When I’m traveling, that one indispensable meal of the day for me is always breakfast. From the traditional soft-boiled egg in a cup with iced white coffee (Ipoh, Malaysia) to the continental European fare of simple warm croissants with butter, jam and some tea (Venice, Italy) to miso soup, cold tofu and rice (everywhere in Japan), I’ve had a nice cross-section of breakfasts around Asia, Australia and Europe. But each country or region has its share of great breakfasts too. And some duds too. Check these out. In Europe, breakfast is usually the simplest meal. It’s usually some toast or a croissant with a cup of tea or juice. I remember the best bread I’ve ever had, hands down, is the warm, freshly-baked, soft rolls found in a hotel outside Sorrento, southern Italy overlooking the Mediterranean.
That was probably a good 19 years ago and I’m not sure if that hotel still stands but that morning, we wolfed down the rolls, ordered some more and polished those off again. Bread was the new nectar that day. Chalk it down to the blueness of the sea just below and the isle of Capri like a mirage so tantalisingly near you could reach out the window and touch it. The smell of freshly baked bread that morning still stays with me even after all these years.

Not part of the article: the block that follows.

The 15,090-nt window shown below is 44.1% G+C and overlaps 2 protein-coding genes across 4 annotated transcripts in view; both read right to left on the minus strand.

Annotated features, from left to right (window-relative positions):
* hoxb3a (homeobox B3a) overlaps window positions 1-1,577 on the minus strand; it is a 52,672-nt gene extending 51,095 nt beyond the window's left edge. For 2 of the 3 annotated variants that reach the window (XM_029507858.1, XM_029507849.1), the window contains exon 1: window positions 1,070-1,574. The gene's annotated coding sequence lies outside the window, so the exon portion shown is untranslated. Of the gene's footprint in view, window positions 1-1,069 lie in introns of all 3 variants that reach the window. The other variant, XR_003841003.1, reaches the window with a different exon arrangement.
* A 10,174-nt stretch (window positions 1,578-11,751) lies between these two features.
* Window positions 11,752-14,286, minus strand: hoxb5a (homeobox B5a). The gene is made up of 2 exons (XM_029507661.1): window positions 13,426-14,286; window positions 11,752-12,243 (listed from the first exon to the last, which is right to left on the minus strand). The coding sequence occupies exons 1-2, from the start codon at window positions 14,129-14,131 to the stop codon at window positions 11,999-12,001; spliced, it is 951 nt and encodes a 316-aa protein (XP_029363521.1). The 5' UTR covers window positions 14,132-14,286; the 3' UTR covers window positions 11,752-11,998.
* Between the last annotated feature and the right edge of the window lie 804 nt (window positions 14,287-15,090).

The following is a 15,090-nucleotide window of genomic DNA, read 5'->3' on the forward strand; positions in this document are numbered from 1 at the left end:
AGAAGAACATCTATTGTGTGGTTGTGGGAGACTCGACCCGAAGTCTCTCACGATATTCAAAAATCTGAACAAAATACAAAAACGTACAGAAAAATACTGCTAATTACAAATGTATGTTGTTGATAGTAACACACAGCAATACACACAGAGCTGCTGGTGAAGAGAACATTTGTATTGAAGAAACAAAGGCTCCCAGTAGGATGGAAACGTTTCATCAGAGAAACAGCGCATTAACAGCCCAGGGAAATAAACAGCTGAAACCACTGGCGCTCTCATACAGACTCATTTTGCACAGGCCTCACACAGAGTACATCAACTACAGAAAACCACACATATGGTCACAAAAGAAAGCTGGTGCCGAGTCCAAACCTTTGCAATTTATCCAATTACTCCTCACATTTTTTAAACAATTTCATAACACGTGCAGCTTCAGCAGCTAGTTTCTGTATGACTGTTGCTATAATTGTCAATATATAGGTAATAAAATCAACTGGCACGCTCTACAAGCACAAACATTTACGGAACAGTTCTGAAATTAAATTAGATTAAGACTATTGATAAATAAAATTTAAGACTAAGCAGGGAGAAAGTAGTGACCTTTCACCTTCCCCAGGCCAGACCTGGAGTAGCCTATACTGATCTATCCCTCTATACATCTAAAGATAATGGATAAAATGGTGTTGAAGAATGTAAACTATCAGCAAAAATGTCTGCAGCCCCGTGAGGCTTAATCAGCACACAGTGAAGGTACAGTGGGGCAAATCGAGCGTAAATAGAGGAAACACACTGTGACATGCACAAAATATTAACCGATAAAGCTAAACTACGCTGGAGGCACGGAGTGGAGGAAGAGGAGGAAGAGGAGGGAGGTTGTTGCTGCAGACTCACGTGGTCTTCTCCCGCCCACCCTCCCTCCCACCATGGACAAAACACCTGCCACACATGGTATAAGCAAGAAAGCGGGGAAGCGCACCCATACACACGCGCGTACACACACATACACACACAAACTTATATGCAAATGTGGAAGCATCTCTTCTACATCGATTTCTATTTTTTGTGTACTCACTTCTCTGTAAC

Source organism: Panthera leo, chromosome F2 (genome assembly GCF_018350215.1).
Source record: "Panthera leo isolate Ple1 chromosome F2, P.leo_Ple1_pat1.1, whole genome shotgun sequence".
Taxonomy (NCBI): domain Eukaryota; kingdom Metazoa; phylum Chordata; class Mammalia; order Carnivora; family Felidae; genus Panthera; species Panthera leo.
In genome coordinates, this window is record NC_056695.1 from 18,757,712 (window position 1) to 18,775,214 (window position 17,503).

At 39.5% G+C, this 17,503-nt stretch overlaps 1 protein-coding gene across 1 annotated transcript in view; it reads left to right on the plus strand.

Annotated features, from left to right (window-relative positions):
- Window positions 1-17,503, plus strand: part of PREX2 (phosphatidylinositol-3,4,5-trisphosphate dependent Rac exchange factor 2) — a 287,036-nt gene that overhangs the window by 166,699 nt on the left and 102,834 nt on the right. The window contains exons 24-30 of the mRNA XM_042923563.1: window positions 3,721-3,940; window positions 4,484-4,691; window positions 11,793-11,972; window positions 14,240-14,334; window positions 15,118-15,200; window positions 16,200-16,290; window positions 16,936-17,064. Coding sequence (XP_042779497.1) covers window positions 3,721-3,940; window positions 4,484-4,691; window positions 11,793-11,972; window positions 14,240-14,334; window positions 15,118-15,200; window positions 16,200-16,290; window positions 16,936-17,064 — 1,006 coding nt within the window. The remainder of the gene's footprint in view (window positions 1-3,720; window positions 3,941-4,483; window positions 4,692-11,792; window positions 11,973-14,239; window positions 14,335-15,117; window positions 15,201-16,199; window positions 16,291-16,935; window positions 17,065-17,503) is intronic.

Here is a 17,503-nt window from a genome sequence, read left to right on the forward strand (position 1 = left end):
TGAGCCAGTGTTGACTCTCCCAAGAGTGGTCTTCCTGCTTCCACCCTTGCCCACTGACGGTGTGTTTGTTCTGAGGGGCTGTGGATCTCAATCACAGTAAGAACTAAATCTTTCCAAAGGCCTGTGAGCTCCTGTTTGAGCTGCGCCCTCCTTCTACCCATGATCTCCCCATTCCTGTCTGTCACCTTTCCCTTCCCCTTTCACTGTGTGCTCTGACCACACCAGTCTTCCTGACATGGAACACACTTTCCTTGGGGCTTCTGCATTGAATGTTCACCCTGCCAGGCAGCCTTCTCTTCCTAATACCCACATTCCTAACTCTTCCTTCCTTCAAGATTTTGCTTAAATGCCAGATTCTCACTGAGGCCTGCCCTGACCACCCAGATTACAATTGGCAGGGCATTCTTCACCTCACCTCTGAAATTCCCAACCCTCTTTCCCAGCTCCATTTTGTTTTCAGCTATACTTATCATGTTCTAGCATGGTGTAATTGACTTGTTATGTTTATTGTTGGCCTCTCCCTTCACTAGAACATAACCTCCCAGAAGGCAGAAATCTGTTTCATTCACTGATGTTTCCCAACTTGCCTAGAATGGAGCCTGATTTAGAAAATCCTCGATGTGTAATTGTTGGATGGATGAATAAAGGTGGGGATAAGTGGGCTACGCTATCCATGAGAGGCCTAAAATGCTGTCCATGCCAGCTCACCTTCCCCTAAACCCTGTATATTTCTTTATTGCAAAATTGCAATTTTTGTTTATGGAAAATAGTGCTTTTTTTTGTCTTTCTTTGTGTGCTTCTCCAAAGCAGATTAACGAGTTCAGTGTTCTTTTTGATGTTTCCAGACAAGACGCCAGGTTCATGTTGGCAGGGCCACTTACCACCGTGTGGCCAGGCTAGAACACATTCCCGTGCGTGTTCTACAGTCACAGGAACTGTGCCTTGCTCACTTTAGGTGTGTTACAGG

Then again in Hallstatt, Austria, the austere Continental brekkie is transformed into a lavish smorgasbord of cold cuts, bread, fruit, eggs, juices, salads, sausages etc. The little inn we stayed in in Hallstatt is really showing its age but the wood-panelled dining room is one of the most charming places we have eaten in, with ivy so thick on the walls outside that some tendrils even try to climb in.
In Melbourne I’ve had the privilege of being hosted for breakfast at Cumulus Inc., home of the highly celebrated Australian chef Andrew McConnell who is, despite the celebrity chef he is, a really disarmingly down-to-earth nice guy. Cumulus is well-known for its breakfasts and has earned several Chef Hats for quality food.
While my partner had the boringly ultra-healthy yoghurt with fresh berries and muesli, I went for the kill with ham hock and baked beans and sausages and eggs. But this was not served the way I expected. Instead, the ham hock, cooked with the baked beans, came in silken strands all sitting pretty in a little cast iron pot (below). Very clever and for me, one way of assuaging the guilt. After all, if you don’t see it, it doesn’t really add to the calorie count now does it? In this case, ham hock, sausage, egg and baked beans were an all-in-one wickedly good savoury mix! The toast was just there to sop up the rest that the fork couldn’t reach.
Yes, Aussie breakfasts like Dame Edna’s glasses, have always been stunning, almost flamboyantly huge productions.When I’m in Australia, I never say no to a whoppingly big and hearty Aussie brekkie.
Further down in the Mornington Peninsula, breakfast at the laid-back Blue Mini Cafe is stupendously huge. Not for nothing do they call it the Best Big Breakfast on the Peninsula (AUD$23) – their words, not mine but I couldn’t agree more. The whole shebang comes with 2 poached eggs, gourmet sausage, bacon, sautéed mushrooms, grilled tomato, potato rosti and spinach on toasted chunky ciabatta.